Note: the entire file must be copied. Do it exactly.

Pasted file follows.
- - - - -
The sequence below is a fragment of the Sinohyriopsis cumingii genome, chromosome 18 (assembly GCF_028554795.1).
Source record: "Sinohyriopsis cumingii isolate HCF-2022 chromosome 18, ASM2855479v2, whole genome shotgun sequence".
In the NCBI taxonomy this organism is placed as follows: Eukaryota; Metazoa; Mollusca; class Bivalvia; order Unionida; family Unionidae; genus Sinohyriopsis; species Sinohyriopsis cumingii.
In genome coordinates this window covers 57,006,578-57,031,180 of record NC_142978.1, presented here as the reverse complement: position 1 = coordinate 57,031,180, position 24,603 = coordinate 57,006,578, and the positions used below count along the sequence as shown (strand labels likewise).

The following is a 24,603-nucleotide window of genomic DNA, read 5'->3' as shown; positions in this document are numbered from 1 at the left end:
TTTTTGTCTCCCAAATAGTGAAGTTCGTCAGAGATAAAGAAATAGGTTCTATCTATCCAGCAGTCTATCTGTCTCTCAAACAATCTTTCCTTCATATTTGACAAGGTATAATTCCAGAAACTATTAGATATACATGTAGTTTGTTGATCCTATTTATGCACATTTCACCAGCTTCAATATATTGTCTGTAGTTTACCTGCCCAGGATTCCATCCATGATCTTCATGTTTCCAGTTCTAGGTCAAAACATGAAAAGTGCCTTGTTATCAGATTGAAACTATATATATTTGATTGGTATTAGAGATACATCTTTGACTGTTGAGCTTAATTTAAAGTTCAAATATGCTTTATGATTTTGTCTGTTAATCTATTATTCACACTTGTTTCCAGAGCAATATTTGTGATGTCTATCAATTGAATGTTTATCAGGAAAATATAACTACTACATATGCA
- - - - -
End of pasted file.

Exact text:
The sequence below is a fragment of the Sinohyriopsis cumingii genome, chromosome 18 (assembly GCF_028554795.1).
Source record: "Sinohyriopsis cumingii isolate HCF-2022 chromosome 18, ASM2855479v2, whole genome shotgun sequence".
In the NCBI taxonomy this organism is placed as follows: Eukaryota; Metazoa; Mollusca; class Bivalvia; order Unionida; family Unionidae; genus Sinohyriopsis; species Sinohyriopsis cumingii.
In genome coordinates this window covers 57,006,578-57,031,180 of record NC_142978.1, presented here as the reverse complement: position 1 = coordinate 57,031,180, position 24,603 = coordinate 57,006,578, and the positions used below count along the sequence as shown (strand labels likewise).

The following is a 24,603-nucleotide window of genomic DNA, read 5'->3' as shown; positions in this document are numbered from 1 at the left end:
TTTTTGTCTCCCAAATAGTGAAGTTCGTCAGAGATAAAGAAATAGGTTCTATCTATCCAGCAGTCTATCTGTCTCTCAAACAATCTTTCCTTCATATTTGACAAGGTATAATTCCAGAAACTATTAGATATACATGTAGTTTGTTGATCCTATTTATGCACATTTCACCAGCTTCAATATATTGTCTGTAGTTTACCTGCCCAGGATTCCATCCATGATCTTCATGTTTCCAGTTCTAGGTCAAAACATGAAAAGTGCCTTGTTATCAGATTGAAACTATATATATTTGATTGGTATTAGAGATACATCTTTGACTGTTGAGCTTAATTTAAAGTTCAAATATGCTTTATGATTTTGTCTGTTAATCTATTATTCACACTTGTTTCCAGAGCAATATTTGTGATGTCTATCAATTGAATGTTTATCAGGAAAATATAACTACTACATATGCA